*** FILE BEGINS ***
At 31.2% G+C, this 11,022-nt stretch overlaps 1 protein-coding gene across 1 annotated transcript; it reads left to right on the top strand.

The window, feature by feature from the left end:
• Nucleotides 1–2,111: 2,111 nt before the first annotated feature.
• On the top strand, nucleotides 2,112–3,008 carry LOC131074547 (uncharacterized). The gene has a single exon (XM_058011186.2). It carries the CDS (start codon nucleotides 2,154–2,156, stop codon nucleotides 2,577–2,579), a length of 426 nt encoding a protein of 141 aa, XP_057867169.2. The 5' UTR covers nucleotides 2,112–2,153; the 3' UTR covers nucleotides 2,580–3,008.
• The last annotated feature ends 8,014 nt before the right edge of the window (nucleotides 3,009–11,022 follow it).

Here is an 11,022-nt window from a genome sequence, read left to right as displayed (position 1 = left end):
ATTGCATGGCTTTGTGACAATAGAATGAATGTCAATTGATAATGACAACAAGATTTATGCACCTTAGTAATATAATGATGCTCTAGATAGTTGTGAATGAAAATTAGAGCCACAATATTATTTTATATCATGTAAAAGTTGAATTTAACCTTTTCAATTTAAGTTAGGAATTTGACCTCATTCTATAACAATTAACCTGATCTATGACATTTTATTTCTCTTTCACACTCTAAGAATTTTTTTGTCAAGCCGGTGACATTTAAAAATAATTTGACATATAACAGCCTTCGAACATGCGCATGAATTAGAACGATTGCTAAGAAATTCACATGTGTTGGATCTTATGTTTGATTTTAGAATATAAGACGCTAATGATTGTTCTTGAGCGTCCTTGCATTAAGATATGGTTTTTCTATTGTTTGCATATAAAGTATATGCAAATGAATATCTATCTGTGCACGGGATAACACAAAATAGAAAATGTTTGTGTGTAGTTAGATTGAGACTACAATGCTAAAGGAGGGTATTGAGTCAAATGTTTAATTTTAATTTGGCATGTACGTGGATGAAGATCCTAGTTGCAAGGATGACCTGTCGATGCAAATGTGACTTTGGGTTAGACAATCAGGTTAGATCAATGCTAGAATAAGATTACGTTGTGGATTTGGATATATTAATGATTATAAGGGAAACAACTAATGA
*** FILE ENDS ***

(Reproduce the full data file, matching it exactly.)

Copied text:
At 31.2% G+C, this 11,022-nt stretch overlaps 1 protein-coding gene across 1 annotated transcript; it reads left to right on the top strand.

The window, feature by feature from the left end:
• Nucleotides 1–2,111: 2,111 nt before the first annotated feature.
• On the top strand, nucleotides 2,112–3,008 carry LOC131074547 (uncharacterized). The gene has a single exon (XM_058011186.2). It carries the CDS (start codon nucleotides 2,154–2,156, stop codon nucleotides 2,577–2,579), a length of 426 nt encoding a protein of 141 aa, XP_057867169.2. The 5' UTR covers nucleotides 2,112–2,153; the 3' UTR covers nucleotides 2,580–3,008.
• The last annotated feature ends 8,014 nt before the right edge of the window (nucleotides 3,009–11,022 follow it).

Here is an 11,022-nt window from a genome sequence, read left to right as displayed (position 1 = left end):
ATTGCATGGCTTTGTGACAATAGAATGAATGTCAATTGATAATGACAACAAGATTTATGCACCTTAGTAATATAATGATGCTCTAGATAGTTGTGAATGAAAATTAGAGCCACAATATTATTTTATATCATGTAAAAGTTGAATTTAACCTTTTCAATTTAAGTTAGGAATTTGACCTCATTCTATAACAATTAACCTGATCTATGACATTTTATTTCTCTTTCACACTCTAAGAATTTTTTTGTCAAGCCGGTGACATTTAAAAATAATTTGACATATAACAGCCTTCGAACATGCGCATGAATTAGAACGATTGCTAAGAAATTCACATGTGTTGGATCTTATGTTTGATTTTAGAATATAAGACGCTAATGATTGTTCTTGAGCGTCCTTGCATTAAGATATGGTTTTTCTATTGTTTGCATATAAAGTATATGCAAATGAATATCTATCTGTGCACGGGATAACACAAAATAGAAAATGTTTGTGTGTAGTTAGATTGAGACTACAATGCTAAAGGAGGGTATTGAGTCAAATGTTTAATTTTAATTTGGCATGTACGTGGATGAAGATCCTAGTTGCAAGGATGACCTGTCGATGCAAATGTGACTTTGGGTTAGACAATCAGGTTAGATCAATGCTAGAATAAGATTACGTTGTGGATTTGGATATATTAATGATTATAAGGGAAACAACTAATGA